Some teachers surprisingly are trading in the comfort, easy going job of public school to jump right into the fire that is hakwon in Seoul.   I guess if trivia night are really worth the parent complaints, micromanagement of directors, and copious amounts of busy work like after work phone teachings and bi monthly reports....ugh.  No thank you.   
« Last Edit: January 03, 2020, 09:03:32 am by Piggydee »


Re: Why is it so hard to get a public school job in Seoul?
« Reply #10 on: January 03, 2020, 09:17:41 am »
I understand your feelings on that and I too would not want to work in a hakwon....anywhere. In my experience, my rural schools had the best behaved kids but my city school had really rude kids who refused to try.

I think I would mostly want to live in Seoul for the activities available, but then again I thought I would do a lot more moving from really really rural to a bigger city and I don't.......school, taekwondo, home repeat.


  • Piggydee
  • The Legend

    • 2718

    • October 15, 2013, 07:32:43 am
    • South Korea
Re: Why is it so hard to get a public school job in Seoul?
« Reply #11 on: January 03, 2020, 09:27:38 am »
I understand your feelings on that and I too would not want to work in a hakwon....anywhere. In my experience, my rural schools had the best behaved kids but my city school had really rude kids who refused to try.

I think I would mostly want to live in Seoul for the activities available, but then again I thought I would do a lot more moving from really really rural to a bigger city and I don't.......school, taekwondo, home repeat.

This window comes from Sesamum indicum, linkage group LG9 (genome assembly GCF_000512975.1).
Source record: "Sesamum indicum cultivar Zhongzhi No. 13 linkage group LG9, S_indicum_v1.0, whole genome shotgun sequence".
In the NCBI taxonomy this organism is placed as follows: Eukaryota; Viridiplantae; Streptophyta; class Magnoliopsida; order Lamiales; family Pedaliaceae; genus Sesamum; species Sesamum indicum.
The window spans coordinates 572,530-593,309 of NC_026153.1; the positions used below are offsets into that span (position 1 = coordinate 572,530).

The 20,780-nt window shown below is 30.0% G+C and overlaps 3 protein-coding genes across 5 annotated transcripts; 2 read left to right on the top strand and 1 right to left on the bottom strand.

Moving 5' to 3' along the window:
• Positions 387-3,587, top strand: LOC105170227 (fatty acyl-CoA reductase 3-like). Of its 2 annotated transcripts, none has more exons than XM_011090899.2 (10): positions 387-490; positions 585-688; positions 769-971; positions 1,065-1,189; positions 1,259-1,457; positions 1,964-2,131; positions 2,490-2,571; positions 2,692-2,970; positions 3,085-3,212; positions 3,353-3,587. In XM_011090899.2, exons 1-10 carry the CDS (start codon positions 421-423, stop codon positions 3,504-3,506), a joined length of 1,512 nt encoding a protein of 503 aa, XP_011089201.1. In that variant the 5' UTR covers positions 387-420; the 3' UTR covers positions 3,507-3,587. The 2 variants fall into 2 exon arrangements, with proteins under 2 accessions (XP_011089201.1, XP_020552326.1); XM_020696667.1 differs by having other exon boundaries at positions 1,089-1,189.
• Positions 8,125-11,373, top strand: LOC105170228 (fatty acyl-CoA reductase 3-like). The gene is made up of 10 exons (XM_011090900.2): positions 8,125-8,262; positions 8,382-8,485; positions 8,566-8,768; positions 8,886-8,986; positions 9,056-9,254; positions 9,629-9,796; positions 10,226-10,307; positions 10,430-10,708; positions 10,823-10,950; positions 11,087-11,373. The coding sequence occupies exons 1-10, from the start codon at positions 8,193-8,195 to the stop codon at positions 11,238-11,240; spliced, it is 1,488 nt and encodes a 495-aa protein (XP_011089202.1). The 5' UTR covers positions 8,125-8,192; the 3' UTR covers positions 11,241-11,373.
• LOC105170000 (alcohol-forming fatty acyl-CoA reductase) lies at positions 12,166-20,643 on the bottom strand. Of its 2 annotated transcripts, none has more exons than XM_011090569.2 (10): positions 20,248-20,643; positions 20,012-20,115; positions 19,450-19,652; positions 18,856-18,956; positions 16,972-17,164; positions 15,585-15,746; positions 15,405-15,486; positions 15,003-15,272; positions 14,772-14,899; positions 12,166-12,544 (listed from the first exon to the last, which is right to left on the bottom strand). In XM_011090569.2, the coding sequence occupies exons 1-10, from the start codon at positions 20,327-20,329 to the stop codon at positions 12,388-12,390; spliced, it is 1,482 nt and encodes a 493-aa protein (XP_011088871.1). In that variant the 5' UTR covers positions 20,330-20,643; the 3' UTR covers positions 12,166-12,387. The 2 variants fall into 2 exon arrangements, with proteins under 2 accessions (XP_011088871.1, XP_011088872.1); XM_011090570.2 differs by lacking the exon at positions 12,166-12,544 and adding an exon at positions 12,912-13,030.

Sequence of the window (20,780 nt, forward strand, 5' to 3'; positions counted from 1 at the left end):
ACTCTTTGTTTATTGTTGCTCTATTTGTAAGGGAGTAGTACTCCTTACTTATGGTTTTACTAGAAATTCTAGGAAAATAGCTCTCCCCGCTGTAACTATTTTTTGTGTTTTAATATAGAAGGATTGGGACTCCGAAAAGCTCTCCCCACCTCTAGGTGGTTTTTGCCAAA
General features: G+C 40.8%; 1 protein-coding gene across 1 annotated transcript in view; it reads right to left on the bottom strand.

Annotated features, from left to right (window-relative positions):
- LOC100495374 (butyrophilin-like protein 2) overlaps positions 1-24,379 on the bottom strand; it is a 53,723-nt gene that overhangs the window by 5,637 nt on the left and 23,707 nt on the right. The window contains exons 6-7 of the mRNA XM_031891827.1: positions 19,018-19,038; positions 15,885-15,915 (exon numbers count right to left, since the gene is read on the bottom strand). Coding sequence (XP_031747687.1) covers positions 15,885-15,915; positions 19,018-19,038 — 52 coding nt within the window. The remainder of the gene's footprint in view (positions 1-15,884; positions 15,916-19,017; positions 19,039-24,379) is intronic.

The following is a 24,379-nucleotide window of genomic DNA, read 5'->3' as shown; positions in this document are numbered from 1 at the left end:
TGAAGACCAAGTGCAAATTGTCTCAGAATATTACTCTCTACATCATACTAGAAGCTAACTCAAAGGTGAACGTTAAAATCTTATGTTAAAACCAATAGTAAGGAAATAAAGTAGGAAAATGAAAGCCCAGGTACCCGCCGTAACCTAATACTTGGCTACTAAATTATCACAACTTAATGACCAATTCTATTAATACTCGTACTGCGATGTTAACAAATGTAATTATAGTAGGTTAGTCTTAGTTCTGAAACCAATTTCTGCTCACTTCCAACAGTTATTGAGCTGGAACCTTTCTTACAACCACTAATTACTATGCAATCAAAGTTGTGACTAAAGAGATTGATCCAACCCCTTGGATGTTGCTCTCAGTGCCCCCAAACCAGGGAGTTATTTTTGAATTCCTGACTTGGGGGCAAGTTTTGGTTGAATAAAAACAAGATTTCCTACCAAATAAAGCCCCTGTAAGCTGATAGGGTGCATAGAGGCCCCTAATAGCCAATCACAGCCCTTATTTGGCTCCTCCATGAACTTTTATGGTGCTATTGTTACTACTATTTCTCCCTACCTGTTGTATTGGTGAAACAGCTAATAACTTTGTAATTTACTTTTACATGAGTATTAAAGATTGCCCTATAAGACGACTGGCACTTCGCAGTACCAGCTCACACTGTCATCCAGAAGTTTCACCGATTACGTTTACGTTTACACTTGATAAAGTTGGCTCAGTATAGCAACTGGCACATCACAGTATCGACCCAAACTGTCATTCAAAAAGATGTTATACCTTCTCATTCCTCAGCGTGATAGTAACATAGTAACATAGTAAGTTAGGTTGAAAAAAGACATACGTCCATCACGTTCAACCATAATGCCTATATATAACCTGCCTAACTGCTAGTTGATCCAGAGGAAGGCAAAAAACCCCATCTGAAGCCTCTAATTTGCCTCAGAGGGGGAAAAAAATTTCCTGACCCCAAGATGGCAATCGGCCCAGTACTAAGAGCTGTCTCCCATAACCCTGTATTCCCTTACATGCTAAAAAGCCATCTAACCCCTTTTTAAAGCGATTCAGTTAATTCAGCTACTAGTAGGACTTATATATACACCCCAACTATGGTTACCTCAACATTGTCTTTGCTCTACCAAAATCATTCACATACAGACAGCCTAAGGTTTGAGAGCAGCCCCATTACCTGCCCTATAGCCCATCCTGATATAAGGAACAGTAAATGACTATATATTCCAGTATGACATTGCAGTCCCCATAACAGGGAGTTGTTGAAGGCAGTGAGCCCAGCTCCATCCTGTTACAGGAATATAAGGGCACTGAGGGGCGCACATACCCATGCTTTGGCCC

(Not saying this about you) But I think some reality shows and tv shows like "Friends," "Sex and the City" etc. have some people mind warped about how working adults behave after work or in our weekday lives.  It's not always met up with your best gal pals and bros (j/k) for some beers, martinis, and coffee. A lot of times it's just the routine you stated.  Work, exercise (if you do that) Sleep.  Or Work, Language class/church/hobby group, Sleep. 

And quiet frankly I actually have seen some IG stories of some people I know who do live in Seoul are always at the trivia nights, always at the pub, always grabbing drinks after dinner (not talking about the few glasses of beer/wine at home people) I'm talking about the it's "always a Saturday somewhere" type people.....and let's just say their appearance reflects their unhealthy lifestyle. 
« Last Edit: January 03, 2020, 09:29:47 am by Piggydee »


Re: Why is it so hard to get a public school job in Seoul?
« Reply #12 on: January 03, 2020, 11:30:37 am »
I've had 40,000won stolen out of my purse at my first public school
Same thing happened to me at my first school, super rural. 50,000 won note taken from my wallet. To be fair, my co-teacher did tell me not to leave my wallet lying around on my desk. But I thought she was just being paranoid.


Re: Why is it so hard to get a public school job in Seoul?
« Reply #13 on: January 03, 2020, 12:19:52 pm »
I've had 40,000won stolen out of my purse at my first public school
Same thing happened to me at my first school, super rural. 50,000 won note taken from my wallet. To be fair, my co-teacher did tell me not to leave my wallet lying around on my desk. But I thought she was just being paranoid.

So then what happened after you realized it was stolen? Did the school do anything?


  • Piggydee
  • The Legend

    • 2718

    • October 15, 2013, 07:32:43 am
    • South Korea
Re: Why is it so hard to get a public school job in Seoul?
« Reply #14 on: January 03, 2020, 12:39:01 pm »
I've had 40,000won stolen out of my purse at my first public school
Same thing happened to me at my first school, super rural. 50,000 won note taken from my wallet. To be fair, my co-teacher did tell me not to leave my wallet lying around on my desk. But I thought she was just being paranoid.

So then what happened after you realized it was stolen? Did the school do anything?